When I have my headlights on and switch to high beam after a few minutes both of my headlights
start to go off and on and I switch back to low beam they stop going off and on I have replaced the headlight switch and also the combination
headlight dimmer and turn signal wiper switch
is there any other relays to check
If they blink on and off at a fairly steady rate, look for an automatic-resetting circuit breaker in the fuse box. There is one built into the head light switch too, but you replaced that already. You can install a 20 amp fuse in place of the circuit breaker for testing, but put a circuit breaker in there later. It is designed to let the lights come back on after an intermittent overload. That's for safety to allow you to see to safely stop the car. Sometimes the contacts inside the circuit breaker become pitted. The high resistance causes heat buildup in the sensing element. Excessive heat is what trips the breaker. It resets after it cools down.
If the lights flicker rapidly and randomly, suspect a lose connection. The common places to look are for overheated terminals in the switch connectors. Usually the connector body will be melted too.
February, 19, 2011 AT 3:52 AM
I have checked fuse block for a circuit breaker there is only fuses
checked for loose connectors and melted wires found nothing there is a relay under the hood on the left side next to the bat. But is also for the fuel system
February, 19, 2011 AT 5:04 AM
I searched all through the service manual and can't find a convenient test point other than going right to the dimmer switch. Since you already replaced it and know how to reach it, use a clip lead to connect a digital voltmeter lead to the red / orange wire. Ground the meter, then turn it on to the 20 volt DC scale when the problem occurs. If the voltage goes up and down when the headlights do the same thing, move the clip lead to the light green wire and monitor that one.
August, 14, 2011 AT 10:09 PM
I have a similar problem with my Dyansty. I replaced the headlight switch once already but my problem is the green wire that goes to the H terminal on the switch becomes over heated and melts the plug. Im not sure if there is a ground that is shorting out somewhere and if so where would it be located?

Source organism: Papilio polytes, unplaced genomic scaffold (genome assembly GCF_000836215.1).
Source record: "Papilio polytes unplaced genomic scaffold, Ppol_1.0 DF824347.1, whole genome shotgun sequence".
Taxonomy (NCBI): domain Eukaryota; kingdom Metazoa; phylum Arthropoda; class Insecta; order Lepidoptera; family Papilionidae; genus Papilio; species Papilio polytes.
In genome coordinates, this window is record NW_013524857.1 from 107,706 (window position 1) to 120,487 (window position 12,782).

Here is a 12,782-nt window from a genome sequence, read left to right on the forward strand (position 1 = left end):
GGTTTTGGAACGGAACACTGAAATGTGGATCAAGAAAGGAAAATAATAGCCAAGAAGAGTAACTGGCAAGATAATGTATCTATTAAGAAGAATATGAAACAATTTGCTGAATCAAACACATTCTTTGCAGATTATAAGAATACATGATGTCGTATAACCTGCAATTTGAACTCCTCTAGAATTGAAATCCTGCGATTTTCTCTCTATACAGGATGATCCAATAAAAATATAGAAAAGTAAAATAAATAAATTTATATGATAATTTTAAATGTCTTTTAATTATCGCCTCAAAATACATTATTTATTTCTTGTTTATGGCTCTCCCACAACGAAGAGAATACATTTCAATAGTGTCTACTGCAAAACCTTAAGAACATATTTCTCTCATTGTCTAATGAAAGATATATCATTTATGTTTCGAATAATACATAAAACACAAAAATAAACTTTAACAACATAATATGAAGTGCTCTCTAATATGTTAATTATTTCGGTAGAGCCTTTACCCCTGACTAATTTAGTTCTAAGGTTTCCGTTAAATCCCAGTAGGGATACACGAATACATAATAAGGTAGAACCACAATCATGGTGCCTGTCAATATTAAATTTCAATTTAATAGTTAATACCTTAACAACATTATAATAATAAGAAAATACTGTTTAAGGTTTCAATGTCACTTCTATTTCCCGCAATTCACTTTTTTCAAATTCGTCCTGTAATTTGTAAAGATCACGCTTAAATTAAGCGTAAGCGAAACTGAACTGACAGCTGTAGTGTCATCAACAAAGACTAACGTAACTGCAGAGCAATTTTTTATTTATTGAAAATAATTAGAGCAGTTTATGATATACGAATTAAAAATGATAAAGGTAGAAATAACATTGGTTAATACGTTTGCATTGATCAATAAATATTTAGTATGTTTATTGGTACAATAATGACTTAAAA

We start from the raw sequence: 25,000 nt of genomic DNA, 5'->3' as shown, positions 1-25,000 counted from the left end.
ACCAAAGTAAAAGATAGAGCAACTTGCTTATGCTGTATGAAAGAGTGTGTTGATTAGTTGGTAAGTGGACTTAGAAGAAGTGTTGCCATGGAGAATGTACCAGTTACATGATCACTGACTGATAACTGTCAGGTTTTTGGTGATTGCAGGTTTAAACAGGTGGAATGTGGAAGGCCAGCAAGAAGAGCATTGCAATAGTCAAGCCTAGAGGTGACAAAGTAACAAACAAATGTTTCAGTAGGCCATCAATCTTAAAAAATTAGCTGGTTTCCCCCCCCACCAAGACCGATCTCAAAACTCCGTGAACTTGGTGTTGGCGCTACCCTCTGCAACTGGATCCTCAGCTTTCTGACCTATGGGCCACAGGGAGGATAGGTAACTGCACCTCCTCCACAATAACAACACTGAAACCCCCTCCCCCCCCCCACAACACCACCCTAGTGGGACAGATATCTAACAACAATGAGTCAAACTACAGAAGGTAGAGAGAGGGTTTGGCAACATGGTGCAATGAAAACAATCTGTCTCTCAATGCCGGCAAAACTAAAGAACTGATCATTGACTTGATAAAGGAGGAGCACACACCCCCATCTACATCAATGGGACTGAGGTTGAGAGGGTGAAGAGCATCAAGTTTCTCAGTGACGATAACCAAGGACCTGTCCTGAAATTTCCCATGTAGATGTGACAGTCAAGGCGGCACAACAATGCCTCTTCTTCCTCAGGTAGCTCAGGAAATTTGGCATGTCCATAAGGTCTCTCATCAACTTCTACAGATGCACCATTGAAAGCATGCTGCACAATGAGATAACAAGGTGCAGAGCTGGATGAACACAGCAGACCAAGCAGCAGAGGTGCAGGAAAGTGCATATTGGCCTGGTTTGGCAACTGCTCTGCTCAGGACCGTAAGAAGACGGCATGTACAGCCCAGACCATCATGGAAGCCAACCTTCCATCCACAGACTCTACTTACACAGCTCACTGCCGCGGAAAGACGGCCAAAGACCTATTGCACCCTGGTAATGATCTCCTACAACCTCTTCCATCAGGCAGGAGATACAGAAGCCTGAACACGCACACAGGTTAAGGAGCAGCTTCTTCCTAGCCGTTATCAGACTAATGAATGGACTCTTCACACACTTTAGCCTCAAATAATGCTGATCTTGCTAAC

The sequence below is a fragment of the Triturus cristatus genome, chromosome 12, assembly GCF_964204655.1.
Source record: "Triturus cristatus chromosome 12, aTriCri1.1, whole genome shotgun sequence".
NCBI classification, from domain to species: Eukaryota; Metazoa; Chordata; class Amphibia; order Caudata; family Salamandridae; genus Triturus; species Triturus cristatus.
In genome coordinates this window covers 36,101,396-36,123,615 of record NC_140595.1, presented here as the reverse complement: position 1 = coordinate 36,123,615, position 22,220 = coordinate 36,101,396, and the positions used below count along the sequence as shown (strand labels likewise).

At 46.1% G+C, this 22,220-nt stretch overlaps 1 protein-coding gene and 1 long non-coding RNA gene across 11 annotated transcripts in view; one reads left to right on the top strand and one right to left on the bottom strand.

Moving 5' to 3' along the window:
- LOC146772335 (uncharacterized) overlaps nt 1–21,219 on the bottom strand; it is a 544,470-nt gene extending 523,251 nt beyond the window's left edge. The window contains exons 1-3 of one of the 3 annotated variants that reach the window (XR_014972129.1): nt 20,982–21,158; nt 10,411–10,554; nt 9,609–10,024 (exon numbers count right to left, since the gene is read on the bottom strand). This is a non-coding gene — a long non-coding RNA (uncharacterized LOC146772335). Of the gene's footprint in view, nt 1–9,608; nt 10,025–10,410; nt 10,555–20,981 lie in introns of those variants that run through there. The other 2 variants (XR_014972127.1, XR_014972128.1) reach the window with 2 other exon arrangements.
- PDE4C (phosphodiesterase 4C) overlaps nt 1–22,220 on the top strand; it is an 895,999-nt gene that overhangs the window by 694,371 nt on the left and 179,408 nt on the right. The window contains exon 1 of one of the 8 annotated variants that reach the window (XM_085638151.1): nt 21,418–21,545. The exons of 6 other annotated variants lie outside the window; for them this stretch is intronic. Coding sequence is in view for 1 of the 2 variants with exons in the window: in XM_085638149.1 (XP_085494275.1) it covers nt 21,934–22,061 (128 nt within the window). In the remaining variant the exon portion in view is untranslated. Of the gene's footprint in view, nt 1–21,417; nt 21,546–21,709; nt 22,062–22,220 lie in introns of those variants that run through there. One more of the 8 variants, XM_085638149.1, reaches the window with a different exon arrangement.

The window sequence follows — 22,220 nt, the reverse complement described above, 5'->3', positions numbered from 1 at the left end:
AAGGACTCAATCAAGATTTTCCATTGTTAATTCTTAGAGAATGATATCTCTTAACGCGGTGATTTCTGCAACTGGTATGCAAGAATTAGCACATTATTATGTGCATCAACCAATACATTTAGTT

August, 14, 2011 AT 10:42 PM
A melting plug can't happen on its own from too much current because ideally, it has no resistance, so there's no voltage drop, and no heat buildup. HOWEVER, undesired resistance WILL cause heat buildup that can melt the plug. That resistance appears at the connection between the terminal in the plug and its mate on the switch, or between the contacts inside the switch. When that happens, both the switch and the offending terminals must be replaced. Typically you'll find two wires in the plug that are hardened for about 4" from being overheated. That 4" of wire must be cut out and replaced, the switch must be replaced, and the overheated terminals must be cut out of the plug and replaced. The entire plug does not have to be replaced. Cut out the melted parts, install crimp-type terminals to the new spliced-in sections of wire, and plug them in individually.
If you don't replace everything at the same time, the high resistance will continue to develop heat and transfer it to the new parts, and the problem will pop up again.